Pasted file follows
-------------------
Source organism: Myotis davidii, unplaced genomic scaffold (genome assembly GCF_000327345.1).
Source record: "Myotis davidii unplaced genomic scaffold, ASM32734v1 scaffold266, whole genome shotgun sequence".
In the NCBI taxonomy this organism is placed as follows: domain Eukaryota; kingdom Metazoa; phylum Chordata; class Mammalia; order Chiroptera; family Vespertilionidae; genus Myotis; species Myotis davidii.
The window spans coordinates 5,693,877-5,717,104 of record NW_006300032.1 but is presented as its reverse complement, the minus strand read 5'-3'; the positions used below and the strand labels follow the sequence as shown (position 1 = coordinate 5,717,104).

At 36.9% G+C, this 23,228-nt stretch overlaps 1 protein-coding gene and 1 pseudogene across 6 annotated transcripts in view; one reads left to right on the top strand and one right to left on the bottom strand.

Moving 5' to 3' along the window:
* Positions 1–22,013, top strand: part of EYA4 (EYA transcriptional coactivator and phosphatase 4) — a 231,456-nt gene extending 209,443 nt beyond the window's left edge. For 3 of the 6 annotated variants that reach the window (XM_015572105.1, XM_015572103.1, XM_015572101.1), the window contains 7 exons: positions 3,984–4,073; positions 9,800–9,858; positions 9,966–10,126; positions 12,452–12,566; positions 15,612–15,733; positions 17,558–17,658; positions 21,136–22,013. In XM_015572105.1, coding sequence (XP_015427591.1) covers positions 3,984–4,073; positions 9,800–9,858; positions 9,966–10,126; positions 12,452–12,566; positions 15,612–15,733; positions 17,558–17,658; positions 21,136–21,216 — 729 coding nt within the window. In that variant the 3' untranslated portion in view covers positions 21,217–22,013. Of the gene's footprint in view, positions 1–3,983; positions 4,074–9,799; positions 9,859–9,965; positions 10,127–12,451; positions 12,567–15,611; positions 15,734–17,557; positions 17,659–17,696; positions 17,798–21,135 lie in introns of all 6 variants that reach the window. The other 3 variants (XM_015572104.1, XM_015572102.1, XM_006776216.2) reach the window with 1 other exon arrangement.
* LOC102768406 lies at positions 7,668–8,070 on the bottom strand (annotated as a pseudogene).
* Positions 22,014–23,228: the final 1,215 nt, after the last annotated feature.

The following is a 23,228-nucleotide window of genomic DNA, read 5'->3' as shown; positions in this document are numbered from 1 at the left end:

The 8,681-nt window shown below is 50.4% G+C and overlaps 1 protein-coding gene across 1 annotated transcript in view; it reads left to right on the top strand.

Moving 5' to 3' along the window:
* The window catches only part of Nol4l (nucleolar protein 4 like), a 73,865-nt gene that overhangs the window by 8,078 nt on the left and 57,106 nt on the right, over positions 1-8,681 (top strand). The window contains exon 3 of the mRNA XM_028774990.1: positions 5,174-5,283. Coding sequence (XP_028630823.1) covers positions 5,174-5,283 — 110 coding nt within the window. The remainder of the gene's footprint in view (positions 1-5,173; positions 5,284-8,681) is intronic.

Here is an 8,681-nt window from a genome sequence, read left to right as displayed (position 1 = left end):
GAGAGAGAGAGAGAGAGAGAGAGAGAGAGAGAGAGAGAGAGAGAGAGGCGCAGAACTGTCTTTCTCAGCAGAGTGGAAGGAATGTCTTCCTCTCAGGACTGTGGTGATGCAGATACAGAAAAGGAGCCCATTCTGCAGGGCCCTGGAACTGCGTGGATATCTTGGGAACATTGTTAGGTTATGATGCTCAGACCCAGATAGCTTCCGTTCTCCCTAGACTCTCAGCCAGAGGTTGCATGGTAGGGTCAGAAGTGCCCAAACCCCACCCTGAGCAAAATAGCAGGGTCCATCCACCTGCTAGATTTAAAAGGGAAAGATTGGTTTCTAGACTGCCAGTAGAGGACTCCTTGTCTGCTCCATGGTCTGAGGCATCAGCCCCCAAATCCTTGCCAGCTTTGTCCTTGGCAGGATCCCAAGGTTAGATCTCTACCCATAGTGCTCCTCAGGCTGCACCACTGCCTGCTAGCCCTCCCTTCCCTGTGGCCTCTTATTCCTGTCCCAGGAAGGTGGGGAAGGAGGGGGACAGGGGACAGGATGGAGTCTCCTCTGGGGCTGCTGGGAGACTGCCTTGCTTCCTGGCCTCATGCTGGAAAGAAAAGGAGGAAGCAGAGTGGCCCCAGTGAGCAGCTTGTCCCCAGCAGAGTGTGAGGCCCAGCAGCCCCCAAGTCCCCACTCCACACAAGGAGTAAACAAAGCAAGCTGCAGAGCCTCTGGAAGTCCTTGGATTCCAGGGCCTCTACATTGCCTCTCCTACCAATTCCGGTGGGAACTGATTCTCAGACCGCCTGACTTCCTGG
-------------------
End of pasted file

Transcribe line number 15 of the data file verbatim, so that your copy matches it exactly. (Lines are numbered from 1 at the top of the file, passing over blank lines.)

GAGAGAGAGAGAGAGAGAGAGAGAGAGAGAGAGAGAGAGAGAGAGAGGCGCAGAACTGTCTTTCTCAGCAGAGTGGAAGGAATGTCTTCCTCTCAGGACTGTGGTGATGCAGATACAGAAAAGGAGCCCATTCTGCAGGGCCCTGGAACTGCGTGGATATCTTGGGAACATTGTTAGGTTATGATGCTCAGACCCAGATAGCTTCCGTTCTCCCTAGACTCTCAGCCAGAGGTTGCATGGTAGGGTCAGAAGTGCCCAAACCCCACCCTGAGCAAAATAGCAGGGTCCATCCACCTGCTAGATTTAAAAGGGAAAGATTGGTTTCTAGACTGCCAGTAGAGGACTCCTTGTCTGCTCCATGGTCTGAGGCATCAGCCCCCAAATCCTTGCCAGCTTTGTCCTTGGCAGGATCCCAAGGTTAGATCTCTACCCATAGTGCTCCTCAGGCTGCACCACTGCCTGCTAGCCCTCCCTTCCCTGTGGCCTCTTATTCCTGTCCCAGGAAGGTGGGGAAGGAGGGGGACAGGGGACAGGATGGAGTCTCCTCTGGGGCTGCTGGGAGACTGCCTTGCTTCCTGGCCTCATGCTGGAAAGAAAAGGAGGAAGCAGAGTGGCCCCAGTGAGCAGCTTGTCCCCAGCAGAGTGTGAGGCCCAGCAGCCCCCAAGTCCCCACTCCACACAAGGAGTAAACAAAGCAAGCTGCAGAGCCTCTGGAAGTCCTTGGATTCCAGGGCCTCTACATTGCCTCTCCTACCAATTCCGGTGGGAACTGATTCTCAGACCGCCTGACTTCCTGG